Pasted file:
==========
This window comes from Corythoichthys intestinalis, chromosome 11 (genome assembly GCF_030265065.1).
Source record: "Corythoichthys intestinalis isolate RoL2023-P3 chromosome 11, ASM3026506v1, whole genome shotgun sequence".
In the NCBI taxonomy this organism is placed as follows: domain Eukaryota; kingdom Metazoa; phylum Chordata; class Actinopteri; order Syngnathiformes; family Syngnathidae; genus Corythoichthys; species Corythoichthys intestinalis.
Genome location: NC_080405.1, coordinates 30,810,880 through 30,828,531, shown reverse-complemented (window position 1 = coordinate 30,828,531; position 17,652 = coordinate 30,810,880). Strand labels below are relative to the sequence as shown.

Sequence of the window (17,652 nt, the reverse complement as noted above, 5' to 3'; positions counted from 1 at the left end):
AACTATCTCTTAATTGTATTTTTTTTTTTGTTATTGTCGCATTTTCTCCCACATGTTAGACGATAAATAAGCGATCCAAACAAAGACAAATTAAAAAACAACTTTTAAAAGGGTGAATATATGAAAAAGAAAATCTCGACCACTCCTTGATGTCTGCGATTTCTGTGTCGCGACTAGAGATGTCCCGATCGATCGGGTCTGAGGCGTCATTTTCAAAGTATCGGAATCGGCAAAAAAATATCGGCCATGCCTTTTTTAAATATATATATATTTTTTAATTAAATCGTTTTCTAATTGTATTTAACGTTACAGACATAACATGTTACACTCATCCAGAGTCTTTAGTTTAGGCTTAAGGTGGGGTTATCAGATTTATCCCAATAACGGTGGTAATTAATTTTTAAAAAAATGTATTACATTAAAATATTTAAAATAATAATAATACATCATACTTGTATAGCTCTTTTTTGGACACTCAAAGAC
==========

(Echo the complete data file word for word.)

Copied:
This window comes from Corythoichthys intestinalis, chromosome 11 (genome assembly GCF_030265065.1).
Source record: "Corythoichthys intestinalis isolate RoL2023-P3 chromosome 11, ASM3026506v1, whole genome shotgun sequence".
In the NCBI taxonomy this organism is placed as follows: domain Eukaryota; kingdom Metazoa; phylum Chordata; class Actinopteri; order Syngnathiformes; family Syngnathidae; genus Corythoichthys; species Corythoichthys intestinalis.
Genome location: NC_080405.1, coordinates 30,810,880 through 30,828,531, shown reverse-complemented (window position 1 = coordinate 30,828,531; position 17,652 = coordinate 30,810,880). Strand labels below are relative to the sequence as shown.

Sequence of the window (17,652 nt, the reverse complement as noted above, 5' to 3'; positions counted from 1 at the left end):
AACTATCTCTTAATTGTATTTTTTTTTTTGTTATTGTCGCATTTTCTCCCACATGTTAGACGATAAATAAGCGATCCAAACAAAGACAAATTAAAAAACAACTTTTAAAAGGGTGAATATATGAAAAAGAAAATCTCGACCACTCCTTGATGTCTGCGATTTCTGTGTCGCGACTAGAGATGTCCCGATCGATCGGGTCTGAGGCGTCATTTTCAAAGTATCGGAATCGGCAAAAAAATATCGGCCATGCCTTTTTTAAATATATATATATTTTTTAATTAAATCGTTTTCTAATTGTATTTAACGTTACAGACATAACATGTTACACTCATCCAGAGTCTTTAGTTTAGGCTTAAGGTGGGGTTATCAGATTTATCCCAATAACGGTGGTAATTAATTTTTAAAAAAATGTATTACATTAAAATATTTAAAATAATAATAATACATCATACTTGTATAGCTCTTTTTTGGACACTCAAAGAC